Microsoft Switches on UK Cloud but Brexit Fears Loom
Microsoft switched on cloud services from several UK-based datacenters yesterday claiming it would help local organizations meet compliance efforts, but warned it’s too early yet to tell whether Brexit will have an impact on operations.
The computing giant bigged-up the benefits of data residency and “geo-redundant” data replication, especially for its UK government customers and those in highly regulated industries.
“Built on Microsoft’s Trusted Cloud principles of security, privacy, compliance, transparency and availability, this creates new opportunities for innovation, with the intent to spark local economic growth for Microsoft UK’s 25,000-plus partners and support local technology advancement.”
However, there are big question marks hanging over the UK’s digital economy since the Brexit vote, most notably whether UK datacenters will be able to store and easily transfer EU data if Britain decides to go it alone.
In a carefully worded statement sent to Infosecurity, Microsoft claimed it would “continue to monitor the regulatory landscape to ensure our investments continue to meet the needs of UK customers.”
“While we expect to need to comply with GDPR in the other EU Member States, and to architect systems, structure contracts and train personnel to meet those standards, with the UK-EU negotiations not yet even started it is too early to tell what effect Brexit will have on UKEU data transfer.”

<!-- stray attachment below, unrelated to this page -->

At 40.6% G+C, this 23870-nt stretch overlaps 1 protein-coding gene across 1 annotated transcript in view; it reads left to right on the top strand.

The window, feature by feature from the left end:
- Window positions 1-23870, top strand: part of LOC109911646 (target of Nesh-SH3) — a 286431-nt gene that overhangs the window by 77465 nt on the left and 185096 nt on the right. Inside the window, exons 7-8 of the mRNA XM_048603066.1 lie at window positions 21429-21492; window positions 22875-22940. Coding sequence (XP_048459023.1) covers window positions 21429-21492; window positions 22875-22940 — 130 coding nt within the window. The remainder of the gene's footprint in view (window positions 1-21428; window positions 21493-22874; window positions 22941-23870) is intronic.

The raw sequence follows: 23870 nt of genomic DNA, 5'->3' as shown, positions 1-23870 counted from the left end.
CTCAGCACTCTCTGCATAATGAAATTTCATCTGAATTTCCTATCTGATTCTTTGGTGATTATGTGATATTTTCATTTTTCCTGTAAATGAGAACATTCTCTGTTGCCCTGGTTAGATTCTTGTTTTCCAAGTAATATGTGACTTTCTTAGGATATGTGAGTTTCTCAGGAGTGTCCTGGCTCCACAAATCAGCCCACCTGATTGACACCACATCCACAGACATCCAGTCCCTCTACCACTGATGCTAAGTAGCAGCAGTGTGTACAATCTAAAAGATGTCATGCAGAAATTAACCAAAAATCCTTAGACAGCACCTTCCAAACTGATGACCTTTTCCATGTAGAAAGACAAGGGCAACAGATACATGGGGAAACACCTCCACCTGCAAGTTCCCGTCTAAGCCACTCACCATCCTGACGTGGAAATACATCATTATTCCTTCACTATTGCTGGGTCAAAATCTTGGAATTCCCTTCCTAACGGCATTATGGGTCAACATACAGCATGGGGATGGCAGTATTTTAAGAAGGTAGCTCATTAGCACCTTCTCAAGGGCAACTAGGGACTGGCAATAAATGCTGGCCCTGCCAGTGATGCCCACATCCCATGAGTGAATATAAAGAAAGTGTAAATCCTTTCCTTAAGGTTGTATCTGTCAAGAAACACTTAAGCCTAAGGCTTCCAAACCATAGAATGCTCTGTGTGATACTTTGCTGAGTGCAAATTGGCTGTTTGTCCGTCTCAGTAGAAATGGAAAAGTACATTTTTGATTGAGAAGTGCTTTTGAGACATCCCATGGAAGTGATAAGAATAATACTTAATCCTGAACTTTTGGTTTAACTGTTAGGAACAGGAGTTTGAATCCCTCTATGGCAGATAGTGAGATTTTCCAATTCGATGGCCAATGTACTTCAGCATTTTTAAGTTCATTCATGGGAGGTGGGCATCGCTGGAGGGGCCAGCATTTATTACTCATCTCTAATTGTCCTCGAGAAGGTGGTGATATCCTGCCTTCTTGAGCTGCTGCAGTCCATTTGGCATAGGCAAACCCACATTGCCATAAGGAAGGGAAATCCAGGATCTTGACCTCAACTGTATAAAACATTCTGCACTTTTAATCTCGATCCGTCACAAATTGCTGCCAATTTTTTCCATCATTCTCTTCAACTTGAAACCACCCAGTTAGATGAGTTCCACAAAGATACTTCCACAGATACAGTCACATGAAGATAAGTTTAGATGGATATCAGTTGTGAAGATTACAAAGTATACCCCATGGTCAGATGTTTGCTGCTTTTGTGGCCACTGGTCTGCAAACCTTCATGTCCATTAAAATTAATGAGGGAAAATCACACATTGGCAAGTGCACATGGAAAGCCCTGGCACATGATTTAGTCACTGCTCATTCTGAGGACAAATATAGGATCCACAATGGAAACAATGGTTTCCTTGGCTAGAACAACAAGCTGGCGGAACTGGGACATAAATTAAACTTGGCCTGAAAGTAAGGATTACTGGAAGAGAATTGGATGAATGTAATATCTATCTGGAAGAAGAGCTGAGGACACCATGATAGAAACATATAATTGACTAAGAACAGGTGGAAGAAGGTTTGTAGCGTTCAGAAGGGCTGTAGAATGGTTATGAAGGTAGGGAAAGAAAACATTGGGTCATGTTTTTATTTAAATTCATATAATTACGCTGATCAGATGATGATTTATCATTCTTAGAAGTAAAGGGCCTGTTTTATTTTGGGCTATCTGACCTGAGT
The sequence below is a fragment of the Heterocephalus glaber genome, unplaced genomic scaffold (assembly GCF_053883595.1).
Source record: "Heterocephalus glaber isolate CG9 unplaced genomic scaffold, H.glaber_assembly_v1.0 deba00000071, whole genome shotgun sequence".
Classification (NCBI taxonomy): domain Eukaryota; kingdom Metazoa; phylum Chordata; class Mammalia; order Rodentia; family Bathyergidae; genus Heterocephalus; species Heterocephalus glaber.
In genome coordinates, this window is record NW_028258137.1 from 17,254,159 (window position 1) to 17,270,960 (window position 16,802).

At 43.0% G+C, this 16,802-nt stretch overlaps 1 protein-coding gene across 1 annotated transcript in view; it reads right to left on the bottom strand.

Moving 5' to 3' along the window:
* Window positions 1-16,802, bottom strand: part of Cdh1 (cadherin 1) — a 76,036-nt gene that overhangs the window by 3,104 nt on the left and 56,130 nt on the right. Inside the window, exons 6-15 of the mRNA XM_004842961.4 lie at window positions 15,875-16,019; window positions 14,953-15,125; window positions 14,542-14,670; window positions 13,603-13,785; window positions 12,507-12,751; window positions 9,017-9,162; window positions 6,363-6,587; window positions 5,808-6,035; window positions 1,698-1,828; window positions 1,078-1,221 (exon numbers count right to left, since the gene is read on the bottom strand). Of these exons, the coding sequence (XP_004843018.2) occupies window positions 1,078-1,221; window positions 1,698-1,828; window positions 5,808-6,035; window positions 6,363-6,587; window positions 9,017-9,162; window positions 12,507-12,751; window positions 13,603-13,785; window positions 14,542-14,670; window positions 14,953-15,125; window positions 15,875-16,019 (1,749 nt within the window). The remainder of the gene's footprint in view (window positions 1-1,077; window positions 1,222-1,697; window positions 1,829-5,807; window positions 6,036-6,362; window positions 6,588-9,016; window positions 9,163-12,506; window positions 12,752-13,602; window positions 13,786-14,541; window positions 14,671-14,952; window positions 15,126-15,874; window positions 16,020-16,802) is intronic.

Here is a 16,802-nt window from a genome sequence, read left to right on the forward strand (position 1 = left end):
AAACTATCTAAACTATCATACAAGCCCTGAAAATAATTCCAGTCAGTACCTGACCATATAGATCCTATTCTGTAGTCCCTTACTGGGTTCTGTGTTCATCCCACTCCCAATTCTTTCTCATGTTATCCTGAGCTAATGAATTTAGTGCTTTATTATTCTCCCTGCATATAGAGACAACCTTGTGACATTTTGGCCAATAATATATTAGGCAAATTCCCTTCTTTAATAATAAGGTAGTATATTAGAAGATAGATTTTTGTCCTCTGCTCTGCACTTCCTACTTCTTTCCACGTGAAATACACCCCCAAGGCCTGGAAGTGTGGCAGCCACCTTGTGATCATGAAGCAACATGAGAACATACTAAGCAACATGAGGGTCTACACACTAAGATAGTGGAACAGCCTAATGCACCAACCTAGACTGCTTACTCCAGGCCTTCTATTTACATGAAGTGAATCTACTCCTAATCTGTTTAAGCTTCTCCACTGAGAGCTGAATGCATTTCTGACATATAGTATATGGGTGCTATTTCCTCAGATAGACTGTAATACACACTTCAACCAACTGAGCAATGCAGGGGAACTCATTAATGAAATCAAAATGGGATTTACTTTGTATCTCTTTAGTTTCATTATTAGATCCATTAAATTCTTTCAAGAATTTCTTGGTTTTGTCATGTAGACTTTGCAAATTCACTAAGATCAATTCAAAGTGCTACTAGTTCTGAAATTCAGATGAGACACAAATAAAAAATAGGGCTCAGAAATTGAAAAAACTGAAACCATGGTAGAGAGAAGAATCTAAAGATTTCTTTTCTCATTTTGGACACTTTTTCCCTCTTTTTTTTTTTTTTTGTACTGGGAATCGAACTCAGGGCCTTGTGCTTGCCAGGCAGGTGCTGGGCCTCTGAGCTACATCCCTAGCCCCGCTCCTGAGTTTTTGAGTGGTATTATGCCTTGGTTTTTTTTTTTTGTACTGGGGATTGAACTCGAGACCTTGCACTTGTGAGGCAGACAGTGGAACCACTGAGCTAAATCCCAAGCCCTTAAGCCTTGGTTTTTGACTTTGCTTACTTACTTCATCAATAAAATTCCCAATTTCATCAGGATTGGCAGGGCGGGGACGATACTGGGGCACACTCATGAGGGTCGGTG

Most legal experts agree that the UK will seek to follow the GDPR or at least harmonize its laws post Brexit to avoid the nightmare scenario of EU privacy tsars halting the free flow of information between the UK and EU.
However, the issue is complicated by the forthcoming Investigatory Powers Bill which appears to enshrine in law the principal of bulk surveillance – exactly the issue which led to the scrapping of the Safe Harbor agreement and which could put a roadblock in the way of simple data transfers.
It has been argued before, by the likes of Chatham House associate fellow, Emily Taylor, that cloud providers could be quick to move data out of the UK if that’s the case, while years-long legal negotiations take place.
She told Infosecurity that “both the European Court of Human Rights (ECHR) and European Courts of Justice (CJEU) set a pretty high bar for the safeguards [needed to allow bulk surveillance powers], and it seems that at least some of the powers proposed in our Investigatory Powers Bill may fail.”
“It's still unclear how Brexit will affect data flows between the EU and the UK. Much will depend on the final form of the Investigatory Powers Bill. Will the government make changes to the UK's surveillance laws, or will the UK government carry on as planned in the expectation of a swift Brexit?” she added by email.
“Will we continue to comply with European laws (including data protection) in exchange for access to the Single Market, or will we go our own way and trade as a Third Country, like the US? All these issues will affect the laws around exchanges of data between the UK and EU. British data industries need to know that they can interchange data with EU partners without having to worry about whether or not it's legal to do so.”
Source: Information Security Magazine